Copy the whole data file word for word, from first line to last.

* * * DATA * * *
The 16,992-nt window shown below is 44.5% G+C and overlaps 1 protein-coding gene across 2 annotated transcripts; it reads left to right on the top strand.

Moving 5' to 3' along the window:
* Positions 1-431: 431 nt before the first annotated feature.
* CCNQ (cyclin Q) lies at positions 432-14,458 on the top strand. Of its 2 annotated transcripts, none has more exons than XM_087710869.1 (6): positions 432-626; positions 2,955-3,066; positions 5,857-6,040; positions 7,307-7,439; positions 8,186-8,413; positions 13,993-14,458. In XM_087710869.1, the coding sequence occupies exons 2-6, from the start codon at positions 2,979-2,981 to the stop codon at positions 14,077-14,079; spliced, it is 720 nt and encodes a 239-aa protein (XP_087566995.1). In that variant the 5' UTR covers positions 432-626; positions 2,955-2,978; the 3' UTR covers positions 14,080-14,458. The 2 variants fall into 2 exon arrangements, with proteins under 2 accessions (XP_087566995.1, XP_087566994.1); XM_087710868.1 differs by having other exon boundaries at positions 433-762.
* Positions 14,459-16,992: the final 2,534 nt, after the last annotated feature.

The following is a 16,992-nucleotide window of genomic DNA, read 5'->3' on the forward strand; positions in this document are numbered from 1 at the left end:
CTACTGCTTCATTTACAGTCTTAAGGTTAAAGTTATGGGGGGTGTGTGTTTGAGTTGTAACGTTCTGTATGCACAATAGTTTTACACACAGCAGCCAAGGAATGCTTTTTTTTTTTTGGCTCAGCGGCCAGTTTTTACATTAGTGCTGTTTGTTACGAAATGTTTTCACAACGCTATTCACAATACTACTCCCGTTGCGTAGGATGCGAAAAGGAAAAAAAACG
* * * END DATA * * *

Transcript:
The 16,992-nt window shown below is 44.5% G+C and overlaps 1 protein-coding gene across 2 annotated transcripts; it reads left to right on the top strand.

Moving 5' to 3' along the window:
* Positions 1-431: 431 nt before the first annotated feature.
* CCNQ (cyclin Q) lies at positions 432-14,458 on the top strand. Of its 2 annotated transcripts, none has more exons than XM_087710869.1 (6): positions 432-626; positions 2,955-3,066; positions 5,857-6,040; positions 7,307-7,439; positions 8,186-8,413; positions 13,993-14,458. In XM_087710869.1, the coding sequence occupies exons 2-6, from the start codon at positions 2,979-2,981 to the stop codon at positions 14,077-14,079; spliced, it is 720 nt and encodes a 239-aa protein (XP_087566995.1). In that variant the 5' UTR covers positions 432-626; positions 2,955-2,978; the 3' UTR covers positions 14,080-14,458. The 2 variants fall into 2 exon arrangements, with proteins under 2 accessions (XP_087566995.1, XP_087566994.1); XM_087710868.1 differs by having other exon boundaries at positions 433-762.
* Positions 14,459-16,992: the final 2,534 nt, after the last annotated feature.

The following is a 16,992-nucleotide window of genomic DNA, read 5'->3' on the forward strand; positions in this document are numbered from 1 at the left end:
CTACTGCTTCATTTACAGTCTTAAGGTTAAAGTTATGGGGGGTGTGTGTTTGAGTTGTAACGTTCTGTATGCACAATAGTTTTACACACAGCAGCCAAGGAATGCTTTTTTTTTTTTGGCTCAGCGGCCAGTTTTTACATTAGTGCTGTTTGTTACGAAATGTTTTCACAACGCTATTCACAATACTACTCCCGTTGCGTAGGATGCGAAAAGGAAAAAAAACG